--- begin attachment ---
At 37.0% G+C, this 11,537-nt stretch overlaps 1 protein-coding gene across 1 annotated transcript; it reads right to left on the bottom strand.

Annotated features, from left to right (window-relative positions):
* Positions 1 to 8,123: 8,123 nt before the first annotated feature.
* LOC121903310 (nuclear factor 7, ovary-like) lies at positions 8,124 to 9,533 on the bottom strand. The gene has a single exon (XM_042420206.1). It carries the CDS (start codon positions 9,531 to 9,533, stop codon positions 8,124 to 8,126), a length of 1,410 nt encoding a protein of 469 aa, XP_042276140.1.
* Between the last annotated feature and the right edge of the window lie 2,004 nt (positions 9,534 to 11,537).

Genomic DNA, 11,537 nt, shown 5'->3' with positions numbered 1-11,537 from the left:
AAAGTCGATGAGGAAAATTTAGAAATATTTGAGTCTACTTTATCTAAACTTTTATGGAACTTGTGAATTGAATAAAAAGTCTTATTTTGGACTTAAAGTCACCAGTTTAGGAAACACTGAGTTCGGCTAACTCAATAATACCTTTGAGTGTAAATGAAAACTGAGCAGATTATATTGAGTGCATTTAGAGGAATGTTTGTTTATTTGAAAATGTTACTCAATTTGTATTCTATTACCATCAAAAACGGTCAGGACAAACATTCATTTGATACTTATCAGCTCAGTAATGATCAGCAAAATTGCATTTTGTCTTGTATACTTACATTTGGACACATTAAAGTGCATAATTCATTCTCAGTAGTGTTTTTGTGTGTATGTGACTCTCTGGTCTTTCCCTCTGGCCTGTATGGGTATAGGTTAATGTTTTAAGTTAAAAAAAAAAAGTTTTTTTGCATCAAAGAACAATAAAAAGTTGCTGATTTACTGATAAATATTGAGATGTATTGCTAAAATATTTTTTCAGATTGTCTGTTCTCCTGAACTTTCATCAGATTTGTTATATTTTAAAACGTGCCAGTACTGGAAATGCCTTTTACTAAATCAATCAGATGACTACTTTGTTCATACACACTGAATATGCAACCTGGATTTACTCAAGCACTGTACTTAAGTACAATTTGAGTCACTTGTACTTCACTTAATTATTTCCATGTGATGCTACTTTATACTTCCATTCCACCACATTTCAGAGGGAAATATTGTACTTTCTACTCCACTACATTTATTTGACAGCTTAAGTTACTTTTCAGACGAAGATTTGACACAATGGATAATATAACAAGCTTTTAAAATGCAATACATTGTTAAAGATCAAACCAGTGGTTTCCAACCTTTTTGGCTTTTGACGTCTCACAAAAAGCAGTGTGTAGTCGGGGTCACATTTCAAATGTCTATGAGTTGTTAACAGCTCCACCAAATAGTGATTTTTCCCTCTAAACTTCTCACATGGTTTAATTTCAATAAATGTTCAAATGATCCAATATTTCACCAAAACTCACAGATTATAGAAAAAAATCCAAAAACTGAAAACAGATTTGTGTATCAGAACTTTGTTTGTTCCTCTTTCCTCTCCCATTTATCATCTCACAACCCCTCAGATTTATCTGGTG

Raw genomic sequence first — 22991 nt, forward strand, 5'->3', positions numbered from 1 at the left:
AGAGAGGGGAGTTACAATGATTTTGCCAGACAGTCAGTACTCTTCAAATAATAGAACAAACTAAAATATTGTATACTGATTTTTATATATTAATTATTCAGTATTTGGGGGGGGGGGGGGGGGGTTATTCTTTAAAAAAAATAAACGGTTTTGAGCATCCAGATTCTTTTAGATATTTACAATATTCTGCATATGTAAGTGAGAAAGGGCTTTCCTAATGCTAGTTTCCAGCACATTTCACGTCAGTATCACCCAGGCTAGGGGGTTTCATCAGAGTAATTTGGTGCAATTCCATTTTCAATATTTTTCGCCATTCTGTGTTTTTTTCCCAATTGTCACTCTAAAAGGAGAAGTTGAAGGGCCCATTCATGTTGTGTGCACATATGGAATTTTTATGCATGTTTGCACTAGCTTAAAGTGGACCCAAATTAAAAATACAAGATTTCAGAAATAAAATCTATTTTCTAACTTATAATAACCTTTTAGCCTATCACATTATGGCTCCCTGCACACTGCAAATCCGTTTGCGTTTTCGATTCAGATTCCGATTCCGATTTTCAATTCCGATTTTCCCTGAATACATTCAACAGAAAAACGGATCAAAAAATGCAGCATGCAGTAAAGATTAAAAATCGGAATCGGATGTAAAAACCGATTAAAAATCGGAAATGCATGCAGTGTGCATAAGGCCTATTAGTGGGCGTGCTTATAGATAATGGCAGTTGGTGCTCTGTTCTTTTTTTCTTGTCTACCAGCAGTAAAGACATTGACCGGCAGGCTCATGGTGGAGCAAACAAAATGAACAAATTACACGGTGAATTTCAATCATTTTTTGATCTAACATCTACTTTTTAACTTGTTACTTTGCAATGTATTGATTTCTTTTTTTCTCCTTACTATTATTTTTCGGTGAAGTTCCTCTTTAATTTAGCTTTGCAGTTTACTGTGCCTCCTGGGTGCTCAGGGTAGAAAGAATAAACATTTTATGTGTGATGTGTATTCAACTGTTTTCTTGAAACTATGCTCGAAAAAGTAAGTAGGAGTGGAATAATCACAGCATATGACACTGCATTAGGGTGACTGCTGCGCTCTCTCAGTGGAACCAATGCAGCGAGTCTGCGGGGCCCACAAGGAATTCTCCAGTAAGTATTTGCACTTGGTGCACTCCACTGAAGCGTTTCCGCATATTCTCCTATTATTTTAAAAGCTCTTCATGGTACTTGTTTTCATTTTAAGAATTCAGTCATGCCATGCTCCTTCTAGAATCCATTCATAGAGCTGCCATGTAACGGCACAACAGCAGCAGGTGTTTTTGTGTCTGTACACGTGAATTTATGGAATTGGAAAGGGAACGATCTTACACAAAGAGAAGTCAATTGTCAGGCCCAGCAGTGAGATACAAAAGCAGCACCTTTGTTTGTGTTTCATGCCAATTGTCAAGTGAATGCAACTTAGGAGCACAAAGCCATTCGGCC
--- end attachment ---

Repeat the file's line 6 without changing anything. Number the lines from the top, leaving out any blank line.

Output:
Genomic DNA, 11,537 nt, shown 5'->3' with positions numbered 1-11,537 from the left: